Kenneth Slawenski

J. D. Salinger's biographer recommends three classics, including one from his subject.



In 2004, Kenneth Slawenski established a website—the puckishly titled—as an online resource for readers and students of J. D. Salinger's life and works.  Now, building on a decade of research, he has produced J. D. Salinger: A Life, a monumental biography of the iconic, enigmatic author of The Catcher in the Rye and the Glass family cycle of stories. Kenneth Slawenski selects for us three of his favorite reads—and makes the case for his favorite work of Salinger's along the way.


Books by Kenneth Slawenski




A Distant Mirror

By Barbara W. Tuchman


"Tuchman knew how to embed every page with a maximum payload of details, while still retaining lightness. A Distant Mirror is possibly her finest delivery. It effortlessly displays the 14th century—not as history—but as a reflection of our own generation."





Babi Yar

By A. Anatoli Kuznetsov


"This is a true story reconstructed from the diary of a ten-year-old Ukranian boy who was perhaps the sole survivor of the Nazi slaughter pit at Babi Yar. The account is powerful and damning. It leaves the reader incredulous over the depths of human depravity."




Franny and Zooey

By J. D. Salinger


"Sorry, Catcher fans, this is perhaps Salinger's masterpiece. "Franny" offers brilliant dialogue and subtlety, while "Zooey" is a brave work, contemplating the modern perils of spirituality without a blush. And, of course, there's a 'fat lady' at the end. How can you go wrong?"


April 24: "[The HST] lifted a curtain from our view of the universe, changing it so profoundly that no human can look at the stars in the same way..."

Kenneth Calhoun (Black Moon) and Lysley Tenorio (Monstress) of the Discover Great New Writers program on B-movies, heritage, and finales.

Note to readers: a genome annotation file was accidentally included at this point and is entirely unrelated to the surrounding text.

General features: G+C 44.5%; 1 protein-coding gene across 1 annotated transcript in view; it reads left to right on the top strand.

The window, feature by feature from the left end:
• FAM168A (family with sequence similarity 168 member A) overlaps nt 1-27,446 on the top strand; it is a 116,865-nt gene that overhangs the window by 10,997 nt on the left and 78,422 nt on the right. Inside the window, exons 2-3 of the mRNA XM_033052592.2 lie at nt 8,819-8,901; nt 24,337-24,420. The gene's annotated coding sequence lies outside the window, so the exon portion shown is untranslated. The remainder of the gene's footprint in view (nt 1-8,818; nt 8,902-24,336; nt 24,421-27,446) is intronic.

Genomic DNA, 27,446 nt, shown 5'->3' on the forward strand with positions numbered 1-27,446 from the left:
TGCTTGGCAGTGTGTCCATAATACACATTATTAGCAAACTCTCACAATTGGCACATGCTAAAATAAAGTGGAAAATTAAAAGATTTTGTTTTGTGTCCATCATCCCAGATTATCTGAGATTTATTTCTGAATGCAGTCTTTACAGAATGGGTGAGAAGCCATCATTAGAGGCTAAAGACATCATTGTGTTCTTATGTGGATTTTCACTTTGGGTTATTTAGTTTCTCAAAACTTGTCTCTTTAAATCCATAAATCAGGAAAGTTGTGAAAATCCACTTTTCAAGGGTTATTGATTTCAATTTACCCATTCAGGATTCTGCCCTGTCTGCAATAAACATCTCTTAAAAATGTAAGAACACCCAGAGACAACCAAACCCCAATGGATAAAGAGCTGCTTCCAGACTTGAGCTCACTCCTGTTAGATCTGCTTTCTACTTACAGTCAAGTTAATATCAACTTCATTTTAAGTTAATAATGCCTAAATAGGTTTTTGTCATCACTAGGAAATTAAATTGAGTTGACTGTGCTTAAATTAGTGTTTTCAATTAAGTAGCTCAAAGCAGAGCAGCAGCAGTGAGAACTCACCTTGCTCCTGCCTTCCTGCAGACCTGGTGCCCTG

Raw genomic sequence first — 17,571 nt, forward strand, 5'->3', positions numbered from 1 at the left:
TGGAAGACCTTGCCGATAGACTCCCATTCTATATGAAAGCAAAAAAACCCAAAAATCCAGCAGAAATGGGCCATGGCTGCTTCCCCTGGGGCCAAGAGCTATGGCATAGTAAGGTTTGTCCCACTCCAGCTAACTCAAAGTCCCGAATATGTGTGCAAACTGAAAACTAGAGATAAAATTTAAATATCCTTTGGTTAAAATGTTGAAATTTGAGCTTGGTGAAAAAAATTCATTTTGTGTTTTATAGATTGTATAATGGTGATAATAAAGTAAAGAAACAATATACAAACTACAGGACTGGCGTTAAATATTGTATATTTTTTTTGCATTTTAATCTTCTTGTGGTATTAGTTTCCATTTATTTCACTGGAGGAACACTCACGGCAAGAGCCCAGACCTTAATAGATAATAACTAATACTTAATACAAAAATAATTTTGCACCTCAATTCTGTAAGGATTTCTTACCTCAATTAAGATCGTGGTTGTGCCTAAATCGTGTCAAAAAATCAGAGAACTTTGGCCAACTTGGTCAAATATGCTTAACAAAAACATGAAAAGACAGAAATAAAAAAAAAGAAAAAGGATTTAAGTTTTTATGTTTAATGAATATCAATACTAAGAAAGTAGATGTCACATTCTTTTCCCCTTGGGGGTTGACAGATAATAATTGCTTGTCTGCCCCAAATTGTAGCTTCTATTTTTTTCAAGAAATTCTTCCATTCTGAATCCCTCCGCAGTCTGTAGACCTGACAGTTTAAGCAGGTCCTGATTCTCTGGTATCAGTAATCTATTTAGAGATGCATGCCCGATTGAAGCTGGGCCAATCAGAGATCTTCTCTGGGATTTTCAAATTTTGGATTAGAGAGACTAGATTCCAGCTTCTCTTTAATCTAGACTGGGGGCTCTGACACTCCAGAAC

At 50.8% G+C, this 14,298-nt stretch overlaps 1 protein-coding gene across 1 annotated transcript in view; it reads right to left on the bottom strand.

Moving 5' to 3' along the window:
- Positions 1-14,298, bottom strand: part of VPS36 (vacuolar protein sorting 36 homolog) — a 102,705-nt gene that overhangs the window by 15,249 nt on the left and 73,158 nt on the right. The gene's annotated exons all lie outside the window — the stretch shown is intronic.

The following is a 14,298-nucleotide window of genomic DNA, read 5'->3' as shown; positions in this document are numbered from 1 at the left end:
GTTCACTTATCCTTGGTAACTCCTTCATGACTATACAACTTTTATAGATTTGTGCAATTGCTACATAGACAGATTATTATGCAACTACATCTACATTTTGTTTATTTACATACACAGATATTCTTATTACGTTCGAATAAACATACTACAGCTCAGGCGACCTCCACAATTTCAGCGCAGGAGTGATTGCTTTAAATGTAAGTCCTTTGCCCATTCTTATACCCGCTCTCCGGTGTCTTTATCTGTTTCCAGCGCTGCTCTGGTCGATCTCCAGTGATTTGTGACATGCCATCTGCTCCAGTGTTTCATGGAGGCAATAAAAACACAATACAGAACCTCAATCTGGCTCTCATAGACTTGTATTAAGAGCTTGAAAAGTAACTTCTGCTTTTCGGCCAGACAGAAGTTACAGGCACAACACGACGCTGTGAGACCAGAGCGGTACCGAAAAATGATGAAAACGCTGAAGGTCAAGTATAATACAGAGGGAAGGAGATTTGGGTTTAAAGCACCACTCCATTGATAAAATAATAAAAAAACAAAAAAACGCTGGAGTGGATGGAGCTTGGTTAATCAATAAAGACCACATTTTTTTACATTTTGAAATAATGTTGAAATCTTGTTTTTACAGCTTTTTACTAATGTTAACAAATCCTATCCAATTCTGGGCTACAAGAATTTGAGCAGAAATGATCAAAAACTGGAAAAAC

Books, CDs, DVDs to know about now
In the Light of What We Know

Zia Haider Rahman's mystery of a brilliant Bangladeshi mathematician's past barrels through the Ivy League, London high finance, and spy-haunted Afghanistan in a page-turning tale of exile, intrigue and the price of friendship. A Discover Great New Writers selection.

The People's Platform

Once touted as the foundation for tomorrow's digital democracy, the Internet is increasingly ruled by a few corporate giants, while millions of contributors till its fields for free. Astra Taylor looks at why the web has failed to deliver a communitarian cyberscape, and offers a compelling case for restoring its original vision.

A Private Venus

Dubbed "the Italian Simenon," Giorgio Scerbanenco (1911-1969) began his crime-writing career with books set in the USA, but quickly shifted scene closer to home, the city of Milan.  In this adventure, appearing in English for the first time, his underdog hero Dr. Duca Lamberti finds himself in the middle of a seedy, scantily clad criminal racket, where the presence of an outsider could result in death.